Four senators, two Republicans and two Democrats, have come together to sponsor a new bill in the Senate that could, if it became law, see the US grant 300,000 H-1B visas a year. It would also see a rise in the number of employment based green cards granted to foreign graduates from US universities and allow the spouses of H-1B visa holders to work.
The senators, Orrin Hatch (Republican, Utah), Marco Rubio (Republican Florida), Amy Klobuchar (Democrat, Minnesota) and Chris Coons (Democrat, Delaware) announced the proposed law The Immigration Innovation Act of 2013 on Tuesday 29th January 2013. The main provisions are:
H-1B visas• An increase in the cap on the number of H-1B visas granted to graduates from 65,000 to 115,000 per year.
• The establishment of an 'escalator' that would see the number of H-1Bs granted rise with the demands of the economy up to a ceiling of 300,000 a year at times of economic boom.
• The establishment of a system that would see extra visas being made available is the cap is reached. The number made available will depend on how quickly the cap is reached. For example, if the cap was reached in 45 days, 20,000 visas would be made available immediately.
• The cap on the number of H-1Bs issued to advanced degree holders, which currently stands at 20,000 per year, should be removed altogether.
• All dependent spouses of H-1B holders should be granted work permits, if they want one.
• It should be made easier for highly skilled foreign workers to move between jobs and to change employers.
Student visasThe bill proposes making US student visas 'dual intent' visas so that those travelling to the US on an F-1 student visa could, at a later stage, make an immigration application.
Immigrant visas and green cards• The bill proposes that any green cards that are not issued in one year should be capable of being re-issued the next (there is currently a cap on the number of employment based green cards that can be issued in any year. This change would allow any cards not issued, in the event that the cap is not reached to be distributed the next year)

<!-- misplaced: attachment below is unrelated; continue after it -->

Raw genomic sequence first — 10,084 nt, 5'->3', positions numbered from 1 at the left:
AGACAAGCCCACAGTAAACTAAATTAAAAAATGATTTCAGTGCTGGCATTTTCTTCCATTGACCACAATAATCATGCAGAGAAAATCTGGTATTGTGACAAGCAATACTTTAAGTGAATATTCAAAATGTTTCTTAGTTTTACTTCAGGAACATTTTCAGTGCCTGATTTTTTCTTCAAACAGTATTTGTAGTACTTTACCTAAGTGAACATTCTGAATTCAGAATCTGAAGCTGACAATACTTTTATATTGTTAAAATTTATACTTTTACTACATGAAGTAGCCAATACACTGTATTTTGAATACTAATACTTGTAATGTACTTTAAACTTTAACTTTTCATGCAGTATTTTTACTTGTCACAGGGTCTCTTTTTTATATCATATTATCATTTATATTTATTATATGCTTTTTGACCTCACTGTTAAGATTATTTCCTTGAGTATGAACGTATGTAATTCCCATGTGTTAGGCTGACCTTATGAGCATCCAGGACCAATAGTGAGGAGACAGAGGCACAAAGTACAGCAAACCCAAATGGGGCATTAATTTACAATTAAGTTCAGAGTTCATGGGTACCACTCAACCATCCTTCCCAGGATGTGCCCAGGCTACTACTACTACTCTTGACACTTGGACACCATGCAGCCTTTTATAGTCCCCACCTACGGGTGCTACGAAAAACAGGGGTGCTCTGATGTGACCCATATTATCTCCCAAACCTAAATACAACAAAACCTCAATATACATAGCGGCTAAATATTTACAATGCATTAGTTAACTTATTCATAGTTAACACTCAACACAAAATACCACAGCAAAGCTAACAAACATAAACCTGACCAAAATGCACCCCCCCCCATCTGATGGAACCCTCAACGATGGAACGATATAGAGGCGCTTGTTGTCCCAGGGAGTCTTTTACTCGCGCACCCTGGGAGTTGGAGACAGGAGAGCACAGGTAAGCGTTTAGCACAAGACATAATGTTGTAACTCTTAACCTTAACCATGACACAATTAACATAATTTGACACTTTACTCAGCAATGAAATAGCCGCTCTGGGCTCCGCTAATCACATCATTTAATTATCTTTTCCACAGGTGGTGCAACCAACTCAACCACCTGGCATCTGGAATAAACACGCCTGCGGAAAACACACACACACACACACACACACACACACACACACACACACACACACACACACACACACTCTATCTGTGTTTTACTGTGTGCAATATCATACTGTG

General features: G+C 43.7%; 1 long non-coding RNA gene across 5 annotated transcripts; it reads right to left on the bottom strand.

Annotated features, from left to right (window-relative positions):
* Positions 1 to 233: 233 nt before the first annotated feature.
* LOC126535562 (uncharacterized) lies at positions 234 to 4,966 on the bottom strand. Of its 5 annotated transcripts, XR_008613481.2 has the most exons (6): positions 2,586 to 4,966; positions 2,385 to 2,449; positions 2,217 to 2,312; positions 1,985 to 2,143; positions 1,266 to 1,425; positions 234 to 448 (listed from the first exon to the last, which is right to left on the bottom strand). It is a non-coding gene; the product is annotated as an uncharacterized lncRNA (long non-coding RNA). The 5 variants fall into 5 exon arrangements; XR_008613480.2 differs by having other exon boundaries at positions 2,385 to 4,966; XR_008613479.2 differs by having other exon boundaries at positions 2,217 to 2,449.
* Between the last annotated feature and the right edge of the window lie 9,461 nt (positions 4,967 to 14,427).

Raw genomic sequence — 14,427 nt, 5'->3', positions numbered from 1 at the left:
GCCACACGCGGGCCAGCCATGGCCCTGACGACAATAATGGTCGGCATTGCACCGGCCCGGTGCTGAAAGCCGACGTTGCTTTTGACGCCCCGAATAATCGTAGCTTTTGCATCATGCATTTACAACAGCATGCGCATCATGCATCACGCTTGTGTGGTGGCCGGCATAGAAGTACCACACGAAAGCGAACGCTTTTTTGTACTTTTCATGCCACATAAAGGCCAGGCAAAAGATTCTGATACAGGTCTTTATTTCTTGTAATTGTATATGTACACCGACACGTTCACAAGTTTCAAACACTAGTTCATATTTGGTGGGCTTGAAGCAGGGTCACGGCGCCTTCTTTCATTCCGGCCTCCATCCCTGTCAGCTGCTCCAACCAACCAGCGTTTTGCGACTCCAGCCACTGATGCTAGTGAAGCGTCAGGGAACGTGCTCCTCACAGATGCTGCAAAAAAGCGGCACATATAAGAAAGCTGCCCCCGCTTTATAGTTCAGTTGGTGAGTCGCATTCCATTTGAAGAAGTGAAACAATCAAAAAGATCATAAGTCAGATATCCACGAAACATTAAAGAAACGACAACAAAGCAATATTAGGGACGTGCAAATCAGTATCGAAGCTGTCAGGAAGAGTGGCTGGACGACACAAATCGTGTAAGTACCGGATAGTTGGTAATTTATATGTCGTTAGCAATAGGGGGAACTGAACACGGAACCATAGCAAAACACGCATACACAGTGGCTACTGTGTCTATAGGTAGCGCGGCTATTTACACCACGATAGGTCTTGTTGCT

• Exempt the following categories of people from the employment based green card cap.
o Dependents of employment based immigrant visa holders.
o The holders of degrees in STEM subjects (Science, technology, engineering and mathematics) from US universities
o Persons with 'extraordinary ability'
o Outstanding professors and researchers.
• Eliminate annual limits on the number of employment based visas that can be granted to immigrants from any one country. (Currently, the annual cap on the number of people from any country who can acquire a green card means that applicants from China and India may have to wait for up to eight years to receive a green card.
The bill also recommends that the fees from H-1B visas are returned to state governments and used to fund US students to study for STEM degrees.
The bill has been welcomed by Microsoft, TechAmerica and the US Computer and Communications Industry Association. Kevin Richards of TechAmerica said that the current H-1B cap of 65,000 was 'arbitrary' and was damaging 'our country's technology sector employers' ability to out-innovate our competitors in skilled, foreign-born individuals, many of whom are currently being educated in US colleges and universities.'
However, Ron Hira, professor of public policy at the Rochester Institute of Technology, told Grant Gross of Computer World magazine in an email 'this is a terrible bill for American technology workers and students….given that employers can pay H-1Bs less than American workers, and they never have to look for available American workers before hiring an H-1B, expect the cap to be hit every year'.
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